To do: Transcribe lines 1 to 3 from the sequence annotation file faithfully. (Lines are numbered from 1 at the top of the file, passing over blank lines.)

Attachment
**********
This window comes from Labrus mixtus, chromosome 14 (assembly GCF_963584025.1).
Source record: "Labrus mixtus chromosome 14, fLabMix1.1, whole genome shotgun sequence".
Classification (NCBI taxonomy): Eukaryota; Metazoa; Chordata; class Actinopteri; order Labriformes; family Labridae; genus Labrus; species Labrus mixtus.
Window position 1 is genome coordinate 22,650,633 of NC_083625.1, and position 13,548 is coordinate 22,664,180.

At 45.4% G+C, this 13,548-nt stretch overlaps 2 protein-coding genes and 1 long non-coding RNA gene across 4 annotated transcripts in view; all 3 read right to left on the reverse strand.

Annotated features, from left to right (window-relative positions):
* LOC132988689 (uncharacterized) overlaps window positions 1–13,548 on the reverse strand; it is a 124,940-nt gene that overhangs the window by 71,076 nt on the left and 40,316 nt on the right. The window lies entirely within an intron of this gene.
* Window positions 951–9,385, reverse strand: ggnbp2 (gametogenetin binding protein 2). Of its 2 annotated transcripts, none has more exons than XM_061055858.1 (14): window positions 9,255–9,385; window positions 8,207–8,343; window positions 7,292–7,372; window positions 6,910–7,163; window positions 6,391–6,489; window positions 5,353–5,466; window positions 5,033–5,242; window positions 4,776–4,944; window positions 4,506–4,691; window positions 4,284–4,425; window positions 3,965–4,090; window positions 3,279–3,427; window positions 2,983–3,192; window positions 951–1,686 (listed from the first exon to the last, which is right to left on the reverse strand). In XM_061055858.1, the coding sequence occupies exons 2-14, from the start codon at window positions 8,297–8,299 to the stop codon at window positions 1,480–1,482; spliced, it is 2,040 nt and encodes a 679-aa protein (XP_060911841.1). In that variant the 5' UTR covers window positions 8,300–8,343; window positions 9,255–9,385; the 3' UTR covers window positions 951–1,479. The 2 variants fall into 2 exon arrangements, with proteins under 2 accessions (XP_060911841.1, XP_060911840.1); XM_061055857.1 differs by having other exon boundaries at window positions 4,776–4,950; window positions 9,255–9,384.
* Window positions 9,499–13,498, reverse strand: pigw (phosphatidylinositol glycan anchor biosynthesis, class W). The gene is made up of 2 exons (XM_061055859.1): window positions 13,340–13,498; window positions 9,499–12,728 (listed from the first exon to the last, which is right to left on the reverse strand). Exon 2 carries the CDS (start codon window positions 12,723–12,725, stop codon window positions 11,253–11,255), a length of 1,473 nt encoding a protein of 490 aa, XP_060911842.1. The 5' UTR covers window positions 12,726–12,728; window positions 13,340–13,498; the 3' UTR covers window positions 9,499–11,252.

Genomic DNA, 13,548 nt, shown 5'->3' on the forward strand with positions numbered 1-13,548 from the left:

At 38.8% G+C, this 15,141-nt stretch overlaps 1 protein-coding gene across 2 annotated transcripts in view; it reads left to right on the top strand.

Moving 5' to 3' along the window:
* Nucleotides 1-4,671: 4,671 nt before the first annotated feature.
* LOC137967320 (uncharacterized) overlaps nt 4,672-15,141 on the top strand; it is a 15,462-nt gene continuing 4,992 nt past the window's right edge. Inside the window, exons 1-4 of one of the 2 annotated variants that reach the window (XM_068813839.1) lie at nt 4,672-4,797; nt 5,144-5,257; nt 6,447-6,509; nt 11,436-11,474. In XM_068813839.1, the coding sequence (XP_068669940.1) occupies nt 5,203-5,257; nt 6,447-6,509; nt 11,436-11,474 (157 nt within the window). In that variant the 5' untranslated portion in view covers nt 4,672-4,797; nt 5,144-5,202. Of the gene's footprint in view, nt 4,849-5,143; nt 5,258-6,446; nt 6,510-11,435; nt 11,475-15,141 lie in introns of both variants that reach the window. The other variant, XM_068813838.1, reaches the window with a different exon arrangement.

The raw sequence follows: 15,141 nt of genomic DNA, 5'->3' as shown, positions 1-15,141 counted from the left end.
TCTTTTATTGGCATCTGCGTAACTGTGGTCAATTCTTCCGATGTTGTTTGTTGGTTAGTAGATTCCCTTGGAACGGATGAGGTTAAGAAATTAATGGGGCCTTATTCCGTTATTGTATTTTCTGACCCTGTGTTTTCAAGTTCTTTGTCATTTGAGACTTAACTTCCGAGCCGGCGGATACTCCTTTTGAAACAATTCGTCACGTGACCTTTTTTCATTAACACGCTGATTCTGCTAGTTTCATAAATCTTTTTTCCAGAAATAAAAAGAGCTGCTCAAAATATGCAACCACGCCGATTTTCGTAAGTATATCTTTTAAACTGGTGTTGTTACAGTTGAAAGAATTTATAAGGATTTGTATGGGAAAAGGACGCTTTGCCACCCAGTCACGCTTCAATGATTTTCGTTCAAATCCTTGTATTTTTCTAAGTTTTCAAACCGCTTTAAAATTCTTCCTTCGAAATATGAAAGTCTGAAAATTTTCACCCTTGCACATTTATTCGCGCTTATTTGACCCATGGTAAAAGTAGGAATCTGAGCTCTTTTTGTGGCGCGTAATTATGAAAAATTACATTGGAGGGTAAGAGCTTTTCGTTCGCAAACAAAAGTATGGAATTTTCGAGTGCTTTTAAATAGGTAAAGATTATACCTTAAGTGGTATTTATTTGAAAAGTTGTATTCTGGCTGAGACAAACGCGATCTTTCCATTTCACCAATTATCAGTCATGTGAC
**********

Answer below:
This window comes from Labrus mixtus, chromosome 14 (assembly GCF_963584025.1).
Source record: "Labrus mixtus chromosome 14, fLabMix1.1, whole genome shotgun sequence".
Classification (NCBI taxonomy): Eukaryota; Metazoa; Chordata; class Actinopteri; order Labriformes; family Labridae; genus Labrus; species Labrus mixtus.